The road a bill takes to becoming a law is a long and tedious process. First, the proposed bill goes through the House of representatives. Once the bill has been approved by the House, it is then begins its journey through the Senate. After the bill has been endorsed by the Senate, the houses of congress then meet in conference committees to prepare the bill to be sent to the White House. To summarize, the path the bill takes to become a law is a fairly complex impediment.
Now to begin, the bill must primarily go through the obstacles of the House. First, a sponsor introduces the bill by giving it to the clerk of the House or placing the bill in a box called the "hopper". The clerk numbers and gives a title to the bill and is then entered in the House journal and in the Congressional Record in a procedure called the first reading. Immediately following the first reading, the Speaker of the house assigns the bill to a certain committee. The House has about twenty standing or permanent committees of which each has jurisdiction over bills in a specific area. The committee then studies the bill by hearing the testimony of experts or other interested people. In some cases, a subcommittee (140 in the House) conducts the study. The committee may revise and release the bill by reporting it out, or lay it aside so that the house cannot vote on it by tabling. Because the standing committee only chooses what they think is worthwhile, most bills die in committee, this is called "pigeon-holed". Before the bill goes to the floor for consideration, a bill reported by a standing committee is placed on one of five specific calendars: union calendar, house calendar for public bills, private calendar, consent calendar (no opposition), or a discharge calendar. The Rules Committee may call for quick action on the bill, limit debate, and limit or prohibit amendments. otherwise, a bill might never reach the house floor. The consideration of the house begins with the second...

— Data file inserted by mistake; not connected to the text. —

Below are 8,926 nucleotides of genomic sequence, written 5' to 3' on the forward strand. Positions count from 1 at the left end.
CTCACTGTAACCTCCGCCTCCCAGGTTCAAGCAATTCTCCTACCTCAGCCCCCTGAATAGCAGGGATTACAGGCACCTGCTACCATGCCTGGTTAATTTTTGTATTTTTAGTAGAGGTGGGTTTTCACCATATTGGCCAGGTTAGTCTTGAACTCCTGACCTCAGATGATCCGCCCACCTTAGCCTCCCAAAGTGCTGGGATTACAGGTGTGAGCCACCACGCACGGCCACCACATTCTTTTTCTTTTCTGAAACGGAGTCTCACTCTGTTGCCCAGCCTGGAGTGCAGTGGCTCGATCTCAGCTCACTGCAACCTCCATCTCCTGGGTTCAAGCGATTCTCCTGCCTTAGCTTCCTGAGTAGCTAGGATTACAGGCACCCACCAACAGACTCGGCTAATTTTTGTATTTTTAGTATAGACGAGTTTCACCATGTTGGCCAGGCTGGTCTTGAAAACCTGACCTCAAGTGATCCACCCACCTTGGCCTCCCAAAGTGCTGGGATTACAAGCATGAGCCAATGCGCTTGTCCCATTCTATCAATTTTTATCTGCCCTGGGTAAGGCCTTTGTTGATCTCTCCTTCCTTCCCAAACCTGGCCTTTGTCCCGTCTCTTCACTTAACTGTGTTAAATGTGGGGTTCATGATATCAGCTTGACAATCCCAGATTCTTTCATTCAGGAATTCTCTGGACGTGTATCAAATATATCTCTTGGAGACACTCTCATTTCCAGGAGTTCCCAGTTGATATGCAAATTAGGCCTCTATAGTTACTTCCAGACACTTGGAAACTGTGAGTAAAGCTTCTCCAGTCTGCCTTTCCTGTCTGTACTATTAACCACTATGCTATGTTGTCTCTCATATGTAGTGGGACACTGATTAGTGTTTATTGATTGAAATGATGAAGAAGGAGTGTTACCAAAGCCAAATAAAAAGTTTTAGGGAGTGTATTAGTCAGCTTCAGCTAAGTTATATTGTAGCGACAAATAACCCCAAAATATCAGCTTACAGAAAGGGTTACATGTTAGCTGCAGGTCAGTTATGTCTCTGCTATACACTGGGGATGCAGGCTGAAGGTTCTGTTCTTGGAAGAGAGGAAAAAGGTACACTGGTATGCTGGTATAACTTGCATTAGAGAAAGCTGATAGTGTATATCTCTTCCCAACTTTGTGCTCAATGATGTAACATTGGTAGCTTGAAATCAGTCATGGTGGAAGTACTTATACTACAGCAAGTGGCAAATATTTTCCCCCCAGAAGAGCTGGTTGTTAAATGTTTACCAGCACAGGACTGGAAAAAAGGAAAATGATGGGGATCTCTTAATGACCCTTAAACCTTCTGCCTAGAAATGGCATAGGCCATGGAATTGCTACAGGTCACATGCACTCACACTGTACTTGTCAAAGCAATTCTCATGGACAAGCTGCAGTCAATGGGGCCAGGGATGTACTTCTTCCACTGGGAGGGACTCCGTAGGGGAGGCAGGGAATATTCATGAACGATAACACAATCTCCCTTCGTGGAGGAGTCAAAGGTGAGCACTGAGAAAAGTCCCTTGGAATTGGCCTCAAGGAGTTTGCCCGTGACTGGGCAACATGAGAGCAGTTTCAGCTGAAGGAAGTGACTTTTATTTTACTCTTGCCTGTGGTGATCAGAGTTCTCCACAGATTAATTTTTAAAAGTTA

Please join StudyMode to read the full document